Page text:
{¶ 23} We now turn to the merits of appellant's argument.   Appellant asserts that the trial court erred in granting summary judgment against him.   Appellate courts review summary judgments de novo.  Broadnax v. Greene Credit Serv. (1997), 118 Ohio App.3d 881, 887, 694 N.E.2d 167.   In other words, appellate courts afford no deference to a trial court's summary judgment decision, Hicks v. Leffler (1997), 119 Ohio App.3d 424, 427, 695 N.E.2d 777, and conduct an independent review to determine whether summary judgment is appropriate.  Woods v. Dutta (1997), 119 Ohio App.3d 228, 233-234, 695 N.E.2d 18.

{¶ 24} Summary judgment is appropriate when the movant can demonstrate, after the evidence is construed most strongly in the nonmovant's favor, that no genuine issues of material fact exist and the movant is entitled to judgment as a matter of law.  Zivich v. Mentor Soccer Club, Inc. (1998), 82 Ohio St.3d 367, 369-370, 696 N.E.2d 201.   Parties moving for summary judgment bear the initial burden to show that no genuine issue of material fact exists and that they are entitled to judgment as a matter of law.  Vahila v. Hall (1997), 77 Ohio St.3d 421, 429, 674 N.E.2d 1164;  Dresher v. Burt (1996), 75 Ohio St.3d 280, 293, 662 N.E.2d 264.   Once that burden is met, the onus shifts to the nonmoving party to provide rebuttal evidentiary materials.  Trout v. Parker (1991), 72 Ohio App.3d 720, 723, 595 N.E.2d 1015.   With these principles in mind, we turn to the summary judgment issues in the case at bar.


{¶ 25} Appellant asserts in its assignment of error that the trial court erred in granting summary judgment against him in case No. 02CI154.   The resolution of  this assignment of error requires us to apply federal bankruptcy law.   Fortunately, little disagreement exists between the parties as to the state of that law.   The parties disagree, however, over the law's application to the facts of this case.

 {¶ 26} Upon the filing of a bankruptcy petition, all of a debtor's property becomes property of the estate.  Section 541, Title 11, U.S. Code;  Folz v. BancOhio Natl. Bank (S.D.Ohio 1987), 88 B.R. 149, 150.   The term “property” in this statute is interpreted broadly and includes all interests of a debtor, both legal and equitable, and both tangible and intangible.  Id.;  see, also, In re Jones (C.A.7, 1985), 768 F.2d 923, 926.   This includes any unliquidated legal claims against other parties.   Further, those causes of action need not have been filed at the time of the bankruptcy in order to be considered a part of the bankruptcy estate.   See, generally, McLynas v. Karr, Franklin App. No. 03AP-1075, 2004-Ohio-3597, 2004 WL 1516849, at ¶ 13-15;  McGlone v. Blaha (Nov. 17, 2000), Ross App. No. 99CA2533, 2000 WL 1725423;  Barletta v. Tedeschi (N.D.N.Y.1990), 121 B.R. 669, 671-672.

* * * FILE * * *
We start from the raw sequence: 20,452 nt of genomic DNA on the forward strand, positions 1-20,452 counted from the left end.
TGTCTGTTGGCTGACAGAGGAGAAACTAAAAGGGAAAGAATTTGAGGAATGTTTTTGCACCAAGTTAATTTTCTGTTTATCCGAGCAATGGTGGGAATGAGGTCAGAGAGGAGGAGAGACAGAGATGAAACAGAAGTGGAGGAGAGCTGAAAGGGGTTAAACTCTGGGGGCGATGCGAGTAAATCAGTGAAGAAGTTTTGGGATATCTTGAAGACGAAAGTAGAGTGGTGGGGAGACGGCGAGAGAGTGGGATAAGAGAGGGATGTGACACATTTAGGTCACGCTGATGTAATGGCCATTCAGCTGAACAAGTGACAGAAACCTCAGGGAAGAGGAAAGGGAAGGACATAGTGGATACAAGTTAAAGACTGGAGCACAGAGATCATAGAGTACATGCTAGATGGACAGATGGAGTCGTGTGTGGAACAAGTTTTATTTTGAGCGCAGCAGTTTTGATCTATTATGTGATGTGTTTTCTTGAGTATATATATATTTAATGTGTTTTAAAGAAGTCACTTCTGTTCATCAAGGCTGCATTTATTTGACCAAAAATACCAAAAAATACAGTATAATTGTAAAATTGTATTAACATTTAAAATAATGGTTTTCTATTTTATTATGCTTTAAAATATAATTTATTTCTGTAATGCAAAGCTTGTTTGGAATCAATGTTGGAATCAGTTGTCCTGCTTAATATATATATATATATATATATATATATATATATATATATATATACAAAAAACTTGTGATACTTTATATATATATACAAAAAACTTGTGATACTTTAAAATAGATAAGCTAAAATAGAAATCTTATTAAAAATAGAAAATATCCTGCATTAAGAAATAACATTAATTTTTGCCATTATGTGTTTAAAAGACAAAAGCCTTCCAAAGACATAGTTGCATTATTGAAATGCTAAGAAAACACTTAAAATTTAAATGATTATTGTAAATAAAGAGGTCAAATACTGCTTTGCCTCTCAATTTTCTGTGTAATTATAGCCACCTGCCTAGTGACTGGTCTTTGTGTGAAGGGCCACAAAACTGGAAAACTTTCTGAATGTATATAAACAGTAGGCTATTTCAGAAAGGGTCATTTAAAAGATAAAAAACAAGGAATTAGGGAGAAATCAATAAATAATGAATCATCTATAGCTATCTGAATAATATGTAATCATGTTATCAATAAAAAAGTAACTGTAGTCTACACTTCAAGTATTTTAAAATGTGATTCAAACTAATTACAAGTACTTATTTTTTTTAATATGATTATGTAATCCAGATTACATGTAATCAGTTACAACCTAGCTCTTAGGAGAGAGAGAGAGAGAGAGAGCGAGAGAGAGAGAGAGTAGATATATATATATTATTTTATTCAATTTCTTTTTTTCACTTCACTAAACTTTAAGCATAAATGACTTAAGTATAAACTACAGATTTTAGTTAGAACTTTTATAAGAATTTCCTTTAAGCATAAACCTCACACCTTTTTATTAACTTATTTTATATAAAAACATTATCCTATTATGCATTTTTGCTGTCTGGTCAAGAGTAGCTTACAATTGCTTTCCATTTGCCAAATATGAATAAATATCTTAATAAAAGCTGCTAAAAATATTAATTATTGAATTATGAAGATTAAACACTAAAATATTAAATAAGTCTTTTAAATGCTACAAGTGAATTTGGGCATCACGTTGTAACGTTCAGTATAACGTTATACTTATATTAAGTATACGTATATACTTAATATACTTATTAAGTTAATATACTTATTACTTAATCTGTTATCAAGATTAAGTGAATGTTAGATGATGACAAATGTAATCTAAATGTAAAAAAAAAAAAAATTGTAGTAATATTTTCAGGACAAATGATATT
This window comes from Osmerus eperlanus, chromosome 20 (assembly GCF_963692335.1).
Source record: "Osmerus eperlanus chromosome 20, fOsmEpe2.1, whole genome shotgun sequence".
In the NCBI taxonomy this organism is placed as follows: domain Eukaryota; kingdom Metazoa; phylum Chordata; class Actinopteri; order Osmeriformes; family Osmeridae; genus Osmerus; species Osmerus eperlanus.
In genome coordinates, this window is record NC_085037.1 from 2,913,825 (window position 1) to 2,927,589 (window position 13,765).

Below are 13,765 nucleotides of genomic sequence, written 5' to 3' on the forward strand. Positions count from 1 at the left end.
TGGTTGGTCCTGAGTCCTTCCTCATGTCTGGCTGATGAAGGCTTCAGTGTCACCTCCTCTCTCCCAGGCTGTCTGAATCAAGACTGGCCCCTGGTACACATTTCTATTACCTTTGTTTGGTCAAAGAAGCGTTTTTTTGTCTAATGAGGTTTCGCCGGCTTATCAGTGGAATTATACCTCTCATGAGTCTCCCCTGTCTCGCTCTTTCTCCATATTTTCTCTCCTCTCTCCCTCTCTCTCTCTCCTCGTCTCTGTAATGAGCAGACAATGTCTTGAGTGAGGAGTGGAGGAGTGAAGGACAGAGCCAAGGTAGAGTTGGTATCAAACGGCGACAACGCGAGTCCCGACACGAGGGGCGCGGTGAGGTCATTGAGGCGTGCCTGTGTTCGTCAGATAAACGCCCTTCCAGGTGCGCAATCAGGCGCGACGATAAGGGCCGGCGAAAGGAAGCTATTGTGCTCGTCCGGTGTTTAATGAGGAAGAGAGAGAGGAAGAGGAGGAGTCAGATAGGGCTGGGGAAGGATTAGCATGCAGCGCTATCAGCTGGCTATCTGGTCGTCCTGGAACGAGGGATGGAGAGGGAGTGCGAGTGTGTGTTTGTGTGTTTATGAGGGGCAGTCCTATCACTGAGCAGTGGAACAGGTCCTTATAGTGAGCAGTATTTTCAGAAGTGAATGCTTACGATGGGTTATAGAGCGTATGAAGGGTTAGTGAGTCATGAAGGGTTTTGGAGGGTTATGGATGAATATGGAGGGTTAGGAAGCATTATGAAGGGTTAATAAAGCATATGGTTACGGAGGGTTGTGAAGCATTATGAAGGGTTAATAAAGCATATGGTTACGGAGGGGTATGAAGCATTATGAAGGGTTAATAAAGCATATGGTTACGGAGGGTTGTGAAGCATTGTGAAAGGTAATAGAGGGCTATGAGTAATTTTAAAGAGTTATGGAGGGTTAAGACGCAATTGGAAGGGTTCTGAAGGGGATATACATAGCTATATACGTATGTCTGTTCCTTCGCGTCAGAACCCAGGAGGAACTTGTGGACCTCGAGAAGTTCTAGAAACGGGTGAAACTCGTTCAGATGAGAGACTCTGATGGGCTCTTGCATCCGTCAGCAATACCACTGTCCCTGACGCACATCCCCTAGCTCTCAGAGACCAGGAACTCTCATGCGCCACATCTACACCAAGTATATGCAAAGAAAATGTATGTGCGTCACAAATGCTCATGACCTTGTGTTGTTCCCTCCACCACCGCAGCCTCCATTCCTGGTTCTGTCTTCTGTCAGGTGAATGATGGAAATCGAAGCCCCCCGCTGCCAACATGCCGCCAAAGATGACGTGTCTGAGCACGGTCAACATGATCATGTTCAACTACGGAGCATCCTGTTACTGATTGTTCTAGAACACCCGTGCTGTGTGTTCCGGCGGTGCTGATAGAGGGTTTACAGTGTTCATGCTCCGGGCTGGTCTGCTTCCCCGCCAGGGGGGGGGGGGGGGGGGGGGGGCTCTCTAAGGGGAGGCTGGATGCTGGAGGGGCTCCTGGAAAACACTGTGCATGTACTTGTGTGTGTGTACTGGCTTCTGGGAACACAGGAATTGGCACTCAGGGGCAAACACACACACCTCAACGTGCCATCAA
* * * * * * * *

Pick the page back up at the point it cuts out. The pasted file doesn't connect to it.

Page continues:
{¶ 27} Those claims remain part of the bankruptcy estate unless the trustee abandons them.  McGlone, supra;  Mele v. First Colony Life Ins. Co. (D.D.C.1991), 127 B.R. 82.   As we noted in McGlone, the party asserting abandonment by the trustee carries the burden to prove that abandonment.   See, also, Barletta v. Tedeschi (N.D.N.Y.1990), 121 B.R. 669, 672.   In order to establish abandonment for summary judgment purposes, evidence must show that one of the following three events has occurred:  (1) the trustee explicitly abandoned the claim after giving notice to the creditors of the proposed abandonment, (2) the federal bankruptcy court ordered abandonment after a party in interest requested abandonment of the claim and the creditors had been notified, or (3) the claim was properly scheduled under the bankruptcy code and was not otherwise administered at the time the case was closed.   Section 554(a), (b), and (c), Title 11, U.S.Code;  see, also, McGlone, supra;  In re Fossey (D.Utah 1990), 119 B.R. 268, 271.